At What Age Do Children Get To Decide Where They Live?

Monday, December 19, 2011

    One of the most common questions that divorced or divorcing parents ask is, “At what age do my children get to decide where they want to live, or who they want to live with?”

    The short answer is, at age 18.

    Another common question is, “At what age do my children get to tell the judge where they want to live, or who they want to live with?”

    For practical purposes, the answer often still is, at age 18.

    Before age 18, children can, upon occasion, testify in court about a variety of matters.

    Often, it can be counter productive to place a child on the witness stand.  Putting a child in the position of having to choose between his or her parents is generally thought to be harmful to the child.  In most situations, the parent who puts his or her child in this position does not advance his or her cause nearly as much as they might hope.  Indeed, many people feel that by putting a child in this position, a parent is not acting in the best interests of the child.  And, of course, acting in the child’s best interests is a primary factor in determining who gets custody, or how much parenting time (visitation) a parent is awarded.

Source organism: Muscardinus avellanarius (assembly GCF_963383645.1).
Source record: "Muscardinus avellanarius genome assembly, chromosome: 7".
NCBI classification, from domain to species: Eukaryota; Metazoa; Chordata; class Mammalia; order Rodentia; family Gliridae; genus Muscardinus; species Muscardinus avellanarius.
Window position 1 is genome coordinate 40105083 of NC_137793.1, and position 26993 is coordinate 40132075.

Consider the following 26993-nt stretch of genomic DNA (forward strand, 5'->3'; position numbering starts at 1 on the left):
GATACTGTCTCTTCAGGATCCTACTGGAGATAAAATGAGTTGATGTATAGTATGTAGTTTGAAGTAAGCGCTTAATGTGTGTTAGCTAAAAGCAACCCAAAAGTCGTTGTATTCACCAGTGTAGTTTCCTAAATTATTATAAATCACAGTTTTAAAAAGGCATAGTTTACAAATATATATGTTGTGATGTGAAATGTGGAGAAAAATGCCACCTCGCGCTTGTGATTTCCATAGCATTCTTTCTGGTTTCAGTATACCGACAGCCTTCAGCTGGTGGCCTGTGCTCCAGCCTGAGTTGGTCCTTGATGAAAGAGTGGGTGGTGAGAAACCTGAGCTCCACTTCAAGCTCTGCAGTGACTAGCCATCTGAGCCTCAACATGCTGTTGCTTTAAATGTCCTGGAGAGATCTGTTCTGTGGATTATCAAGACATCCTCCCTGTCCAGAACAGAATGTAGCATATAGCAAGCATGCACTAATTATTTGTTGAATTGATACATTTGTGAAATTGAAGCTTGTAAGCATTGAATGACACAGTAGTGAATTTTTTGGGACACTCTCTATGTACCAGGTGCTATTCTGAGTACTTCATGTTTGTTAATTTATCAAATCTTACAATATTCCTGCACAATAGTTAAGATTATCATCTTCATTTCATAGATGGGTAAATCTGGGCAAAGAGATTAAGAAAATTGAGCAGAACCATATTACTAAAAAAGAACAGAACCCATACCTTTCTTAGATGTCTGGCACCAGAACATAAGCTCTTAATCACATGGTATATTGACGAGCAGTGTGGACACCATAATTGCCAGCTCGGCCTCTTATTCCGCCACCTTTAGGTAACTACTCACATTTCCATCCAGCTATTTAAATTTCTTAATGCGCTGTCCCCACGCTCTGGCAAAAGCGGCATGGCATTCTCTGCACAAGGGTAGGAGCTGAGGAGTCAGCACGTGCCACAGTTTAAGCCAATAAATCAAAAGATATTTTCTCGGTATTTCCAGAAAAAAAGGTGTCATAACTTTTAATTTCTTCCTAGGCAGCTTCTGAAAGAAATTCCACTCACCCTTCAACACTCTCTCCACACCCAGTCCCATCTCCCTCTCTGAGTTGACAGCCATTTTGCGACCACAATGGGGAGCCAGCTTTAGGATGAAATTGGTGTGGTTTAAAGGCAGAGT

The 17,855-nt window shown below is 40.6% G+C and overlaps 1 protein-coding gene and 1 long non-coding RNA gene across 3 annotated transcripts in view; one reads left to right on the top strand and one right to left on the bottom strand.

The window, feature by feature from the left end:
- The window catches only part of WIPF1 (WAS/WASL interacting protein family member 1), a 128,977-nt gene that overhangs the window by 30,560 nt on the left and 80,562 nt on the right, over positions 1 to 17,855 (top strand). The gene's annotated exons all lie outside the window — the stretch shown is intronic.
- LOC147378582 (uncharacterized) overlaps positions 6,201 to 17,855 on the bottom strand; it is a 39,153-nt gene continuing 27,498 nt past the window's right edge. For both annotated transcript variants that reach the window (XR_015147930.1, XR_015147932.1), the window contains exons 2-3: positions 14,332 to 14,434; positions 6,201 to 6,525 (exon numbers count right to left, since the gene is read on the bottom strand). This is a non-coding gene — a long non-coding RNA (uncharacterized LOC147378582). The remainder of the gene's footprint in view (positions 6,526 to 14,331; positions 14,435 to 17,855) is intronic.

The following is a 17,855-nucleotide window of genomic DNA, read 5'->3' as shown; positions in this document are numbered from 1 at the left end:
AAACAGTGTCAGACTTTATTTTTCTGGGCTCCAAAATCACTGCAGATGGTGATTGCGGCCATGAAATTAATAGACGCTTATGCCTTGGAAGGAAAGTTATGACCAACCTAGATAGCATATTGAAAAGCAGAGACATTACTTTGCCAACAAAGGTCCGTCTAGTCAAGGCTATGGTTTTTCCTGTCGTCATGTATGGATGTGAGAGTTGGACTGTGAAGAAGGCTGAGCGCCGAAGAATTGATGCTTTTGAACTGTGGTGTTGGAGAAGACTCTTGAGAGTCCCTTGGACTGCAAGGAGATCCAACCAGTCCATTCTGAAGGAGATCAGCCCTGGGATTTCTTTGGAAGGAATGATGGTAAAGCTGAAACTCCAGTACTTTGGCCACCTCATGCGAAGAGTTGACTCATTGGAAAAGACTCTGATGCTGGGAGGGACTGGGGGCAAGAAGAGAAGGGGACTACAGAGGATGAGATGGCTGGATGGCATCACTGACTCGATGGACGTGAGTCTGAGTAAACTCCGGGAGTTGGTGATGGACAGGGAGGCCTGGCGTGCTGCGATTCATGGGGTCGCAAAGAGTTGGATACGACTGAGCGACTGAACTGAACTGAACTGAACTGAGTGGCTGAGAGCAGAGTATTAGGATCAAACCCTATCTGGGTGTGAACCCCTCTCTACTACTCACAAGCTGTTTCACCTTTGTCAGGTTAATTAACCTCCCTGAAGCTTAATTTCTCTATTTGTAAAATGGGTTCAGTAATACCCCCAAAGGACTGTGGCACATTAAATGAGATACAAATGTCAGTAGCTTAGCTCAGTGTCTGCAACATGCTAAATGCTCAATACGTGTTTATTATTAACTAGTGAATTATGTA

It is usually better to find other ways to get the facts before a judge.

    Friends and neighbors and others who are close to the child can testify to what they have seen of the interactions between the child and one or both parents.

    Often the best way for the child’s voice to be heard, without putting the child on the witness stand, is to hire an expert to evaluate the situation, and to testify as to his or her conclusions, and the reasoning behind these conclusions.

    An expert, such as a custody evaluator, is someone with special knowledge or training in the area.  As an expert, such a witness is able to explain the basis for his or her expert opinion.  While it would be hearsay for an ordinary witness to say, “The child told me ...,” it is often appropriate for an expert witness such as a custody evaluator to testify that, “My opinion is ...., and the basis for this opinion includes the following.....”.  A part of the basis for this expert opinion could be things that they have learned from the child.